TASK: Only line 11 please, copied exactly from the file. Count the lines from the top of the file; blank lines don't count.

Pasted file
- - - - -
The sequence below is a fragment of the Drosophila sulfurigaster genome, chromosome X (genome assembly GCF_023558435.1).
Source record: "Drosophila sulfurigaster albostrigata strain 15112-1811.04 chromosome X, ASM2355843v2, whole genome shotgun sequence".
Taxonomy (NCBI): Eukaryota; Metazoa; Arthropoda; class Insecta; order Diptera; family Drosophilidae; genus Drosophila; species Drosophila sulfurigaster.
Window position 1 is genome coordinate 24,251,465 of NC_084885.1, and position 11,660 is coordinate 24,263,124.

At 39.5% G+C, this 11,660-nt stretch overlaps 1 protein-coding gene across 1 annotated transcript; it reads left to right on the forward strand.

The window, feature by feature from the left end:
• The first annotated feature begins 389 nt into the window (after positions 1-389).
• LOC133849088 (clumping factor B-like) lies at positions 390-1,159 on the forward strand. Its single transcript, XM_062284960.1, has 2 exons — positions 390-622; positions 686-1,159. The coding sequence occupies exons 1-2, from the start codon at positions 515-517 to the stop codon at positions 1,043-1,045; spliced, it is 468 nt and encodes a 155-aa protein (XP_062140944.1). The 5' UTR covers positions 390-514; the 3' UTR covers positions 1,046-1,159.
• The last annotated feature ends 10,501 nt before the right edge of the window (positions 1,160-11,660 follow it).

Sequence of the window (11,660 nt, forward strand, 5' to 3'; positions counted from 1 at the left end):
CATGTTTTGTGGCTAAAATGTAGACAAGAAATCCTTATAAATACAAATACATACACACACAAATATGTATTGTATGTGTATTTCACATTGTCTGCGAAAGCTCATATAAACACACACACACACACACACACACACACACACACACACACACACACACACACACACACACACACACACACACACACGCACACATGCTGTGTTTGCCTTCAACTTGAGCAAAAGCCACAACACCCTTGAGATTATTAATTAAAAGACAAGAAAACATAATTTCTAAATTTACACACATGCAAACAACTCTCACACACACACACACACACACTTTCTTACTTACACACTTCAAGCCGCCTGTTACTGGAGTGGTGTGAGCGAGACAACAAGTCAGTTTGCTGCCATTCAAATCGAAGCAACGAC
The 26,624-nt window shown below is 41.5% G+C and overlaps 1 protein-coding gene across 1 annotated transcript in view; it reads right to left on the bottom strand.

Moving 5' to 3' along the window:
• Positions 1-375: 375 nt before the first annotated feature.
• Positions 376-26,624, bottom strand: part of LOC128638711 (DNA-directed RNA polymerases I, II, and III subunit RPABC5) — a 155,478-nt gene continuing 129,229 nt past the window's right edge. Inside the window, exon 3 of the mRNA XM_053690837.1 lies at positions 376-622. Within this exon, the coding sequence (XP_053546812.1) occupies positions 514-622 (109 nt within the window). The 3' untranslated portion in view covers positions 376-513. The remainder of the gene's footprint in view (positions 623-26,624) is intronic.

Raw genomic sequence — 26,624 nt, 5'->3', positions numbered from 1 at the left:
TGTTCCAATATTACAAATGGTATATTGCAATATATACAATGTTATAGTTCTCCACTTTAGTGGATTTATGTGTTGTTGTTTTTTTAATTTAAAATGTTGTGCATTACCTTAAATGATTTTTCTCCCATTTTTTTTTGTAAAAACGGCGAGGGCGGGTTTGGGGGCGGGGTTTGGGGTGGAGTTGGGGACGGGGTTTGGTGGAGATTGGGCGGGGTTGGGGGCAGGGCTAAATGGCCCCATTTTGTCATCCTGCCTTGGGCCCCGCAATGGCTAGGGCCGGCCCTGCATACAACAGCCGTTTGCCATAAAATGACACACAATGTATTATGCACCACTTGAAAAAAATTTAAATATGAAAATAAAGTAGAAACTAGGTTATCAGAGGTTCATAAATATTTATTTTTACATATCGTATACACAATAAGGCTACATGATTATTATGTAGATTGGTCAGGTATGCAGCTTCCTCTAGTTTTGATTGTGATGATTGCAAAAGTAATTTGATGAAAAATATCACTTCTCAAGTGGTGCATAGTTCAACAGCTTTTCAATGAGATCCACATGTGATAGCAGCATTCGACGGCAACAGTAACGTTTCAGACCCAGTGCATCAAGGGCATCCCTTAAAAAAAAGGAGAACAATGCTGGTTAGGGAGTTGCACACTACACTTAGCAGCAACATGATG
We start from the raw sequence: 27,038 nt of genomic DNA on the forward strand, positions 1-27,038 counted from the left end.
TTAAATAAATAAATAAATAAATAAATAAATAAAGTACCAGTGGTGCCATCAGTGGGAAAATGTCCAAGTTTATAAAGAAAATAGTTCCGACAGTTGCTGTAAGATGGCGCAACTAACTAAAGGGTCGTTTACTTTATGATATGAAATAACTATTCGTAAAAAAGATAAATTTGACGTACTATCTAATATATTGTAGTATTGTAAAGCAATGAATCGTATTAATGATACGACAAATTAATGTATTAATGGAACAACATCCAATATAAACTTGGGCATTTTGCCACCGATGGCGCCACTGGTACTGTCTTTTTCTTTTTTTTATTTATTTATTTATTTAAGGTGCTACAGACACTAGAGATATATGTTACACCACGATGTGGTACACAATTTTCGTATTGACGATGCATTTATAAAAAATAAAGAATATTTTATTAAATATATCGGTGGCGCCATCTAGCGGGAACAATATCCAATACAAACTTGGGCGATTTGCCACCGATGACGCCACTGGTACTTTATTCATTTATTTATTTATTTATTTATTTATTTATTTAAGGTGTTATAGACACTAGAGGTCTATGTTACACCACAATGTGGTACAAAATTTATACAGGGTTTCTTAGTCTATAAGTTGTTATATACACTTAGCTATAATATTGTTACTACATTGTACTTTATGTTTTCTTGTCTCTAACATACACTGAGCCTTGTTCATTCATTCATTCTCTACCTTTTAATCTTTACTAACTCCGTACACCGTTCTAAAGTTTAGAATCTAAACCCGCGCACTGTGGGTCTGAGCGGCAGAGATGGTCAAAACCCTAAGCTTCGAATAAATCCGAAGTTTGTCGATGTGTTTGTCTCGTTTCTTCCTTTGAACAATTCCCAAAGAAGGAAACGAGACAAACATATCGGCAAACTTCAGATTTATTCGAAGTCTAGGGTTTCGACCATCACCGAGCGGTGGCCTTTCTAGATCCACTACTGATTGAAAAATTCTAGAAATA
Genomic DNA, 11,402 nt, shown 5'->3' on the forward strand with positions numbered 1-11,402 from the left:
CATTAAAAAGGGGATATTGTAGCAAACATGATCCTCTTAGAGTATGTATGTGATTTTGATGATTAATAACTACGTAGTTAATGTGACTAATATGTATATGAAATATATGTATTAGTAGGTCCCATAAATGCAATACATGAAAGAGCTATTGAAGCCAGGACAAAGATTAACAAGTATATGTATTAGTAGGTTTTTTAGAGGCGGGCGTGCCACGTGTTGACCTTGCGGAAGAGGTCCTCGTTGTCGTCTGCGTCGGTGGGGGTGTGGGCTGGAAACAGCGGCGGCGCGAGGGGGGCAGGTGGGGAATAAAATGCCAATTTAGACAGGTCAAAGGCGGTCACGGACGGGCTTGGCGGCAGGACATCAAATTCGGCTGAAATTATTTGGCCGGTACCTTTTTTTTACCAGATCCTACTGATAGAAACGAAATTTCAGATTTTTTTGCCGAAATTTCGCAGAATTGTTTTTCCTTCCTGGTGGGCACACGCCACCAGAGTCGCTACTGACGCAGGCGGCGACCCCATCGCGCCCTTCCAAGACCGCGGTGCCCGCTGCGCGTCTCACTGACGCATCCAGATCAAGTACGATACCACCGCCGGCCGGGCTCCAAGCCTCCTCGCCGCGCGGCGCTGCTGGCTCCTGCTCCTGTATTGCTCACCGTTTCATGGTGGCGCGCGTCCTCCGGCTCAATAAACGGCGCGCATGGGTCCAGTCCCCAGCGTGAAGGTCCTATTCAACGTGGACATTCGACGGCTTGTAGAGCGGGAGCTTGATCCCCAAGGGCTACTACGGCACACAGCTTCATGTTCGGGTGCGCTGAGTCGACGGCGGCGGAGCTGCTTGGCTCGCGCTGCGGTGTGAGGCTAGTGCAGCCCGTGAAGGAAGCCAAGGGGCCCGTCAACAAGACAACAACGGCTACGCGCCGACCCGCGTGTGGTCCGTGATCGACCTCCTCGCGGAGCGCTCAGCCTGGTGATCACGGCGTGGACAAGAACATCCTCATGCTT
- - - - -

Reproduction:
CATGTTTTGTGGCTAAAATGTAGACAAGAAATCCTTATAAATACAAATACATACACACACAAATATGTATTGTATGTGTATTTCACATTGTCTGCGAAAGCTCATATAAACACACACACACACACACACACACACACACACACACACACACACACACACACACACACACACACACACACACACACGCACACATGCTGTGTTTGCCTTCAACTTGAGCAAAAGCCACAACACCCTTGAGATTATTAATTAAAAGACAAGAAAACATAATTTCTAAATTTACACACATGCAAACAACTCTCACACACACACACACACACACTTTCTTACTTACACACTTCAAGCCGCCTGTTACTGGAGTGGTGTGAGCGAGACAACAAGTCAGTTTGCTGCCATTCAAATCGAAGCAACGAC